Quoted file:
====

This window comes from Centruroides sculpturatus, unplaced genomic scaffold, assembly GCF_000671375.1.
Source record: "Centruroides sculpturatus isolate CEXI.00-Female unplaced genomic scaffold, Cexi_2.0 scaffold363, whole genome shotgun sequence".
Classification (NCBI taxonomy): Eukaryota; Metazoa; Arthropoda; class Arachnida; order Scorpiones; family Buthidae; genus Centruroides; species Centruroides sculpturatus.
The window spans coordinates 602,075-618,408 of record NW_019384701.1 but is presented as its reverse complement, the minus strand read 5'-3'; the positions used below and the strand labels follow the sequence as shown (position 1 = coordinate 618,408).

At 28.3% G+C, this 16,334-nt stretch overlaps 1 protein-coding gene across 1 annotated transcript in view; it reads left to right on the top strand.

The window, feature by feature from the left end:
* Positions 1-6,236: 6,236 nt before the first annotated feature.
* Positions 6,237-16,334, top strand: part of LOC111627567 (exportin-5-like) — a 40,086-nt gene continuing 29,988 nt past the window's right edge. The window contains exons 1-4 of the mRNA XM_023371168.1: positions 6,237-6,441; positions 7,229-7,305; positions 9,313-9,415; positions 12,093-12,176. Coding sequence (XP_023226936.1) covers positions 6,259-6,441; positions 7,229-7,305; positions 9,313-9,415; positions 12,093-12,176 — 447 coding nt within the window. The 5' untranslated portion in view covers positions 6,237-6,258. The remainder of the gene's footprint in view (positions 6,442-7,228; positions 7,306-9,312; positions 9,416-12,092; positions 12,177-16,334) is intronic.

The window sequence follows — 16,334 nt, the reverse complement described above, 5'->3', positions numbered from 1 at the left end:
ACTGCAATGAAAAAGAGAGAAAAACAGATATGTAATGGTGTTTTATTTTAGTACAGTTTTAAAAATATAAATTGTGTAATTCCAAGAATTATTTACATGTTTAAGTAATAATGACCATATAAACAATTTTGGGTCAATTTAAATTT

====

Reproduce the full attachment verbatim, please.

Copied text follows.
This window comes from Centruroides sculpturatus, unplaced genomic scaffold, assembly GCF_000671375.1.
Source record: "Centruroides sculpturatus isolate CEXI.00-Female unplaced genomic scaffold, Cexi_2.0 scaffold363, whole genome shotgun sequence".
Classification (NCBI taxonomy): Eukaryota; Metazoa; Arthropoda; class Arachnida; order Scorpiones; family Buthidae; genus Centruroides; species Centruroides sculpturatus.
The window spans coordinates 602,075-618,408 of record NW_019384701.1 but is presented as its reverse complement, the minus strand read 5'-3'; the positions used below and the strand labels follow the sequence as shown (position 1 = coordinate 618,408).

At 28.3% G+C, this 16,334-nt stretch overlaps 1 protein-coding gene across 1 annotated transcript in view; it reads left to right on the top strand.

The window, feature by feature from the left end:
* Positions 1-6,236: 6,236 nt before the first annotated feature.
* Positions 6,237-16,334, top strand: part of LOC111627567 (exportin-5-like) — a 40,086-nt gene continuing 29,988 nt past the window's right edge. The window contains exons 1-4 of the mRNA XM_023371168.1: positions 6,237-6,441; positions 7,229-7,305; positions 9,313-9,415; positions 12,093-12,176. Coding sequence (XP_023226936.1) covers positions 6,259-6,441; positions 7,229-7,305; positions 9,313-9,415; positions 12,093-12,176 — 447 coding nt within the window. The 5' untranslated portion in view covers positions 6,237-6,258. The remainder of the gene's footprint in view (positions 6,442-7,228; positions 7,306-9,312; positions 9,416-12,092; positions 12,177-16,334) is intronic.

The window sequence follows — 16,334 nt, the reverse complement described above, 5'->3', positions numbered from 1 at the left end:
ACTGCAATGAAAAAGAGAGAAAAACAGATATGTAATGGTGTTTTATTTTAGTACAGTTTTAAAAATATAAATTGTGTAATTCCAAGAATTATTTACATGTTTAAGTAATAATGACCATATAAACAATTTTGGGTCAATTTAAATTT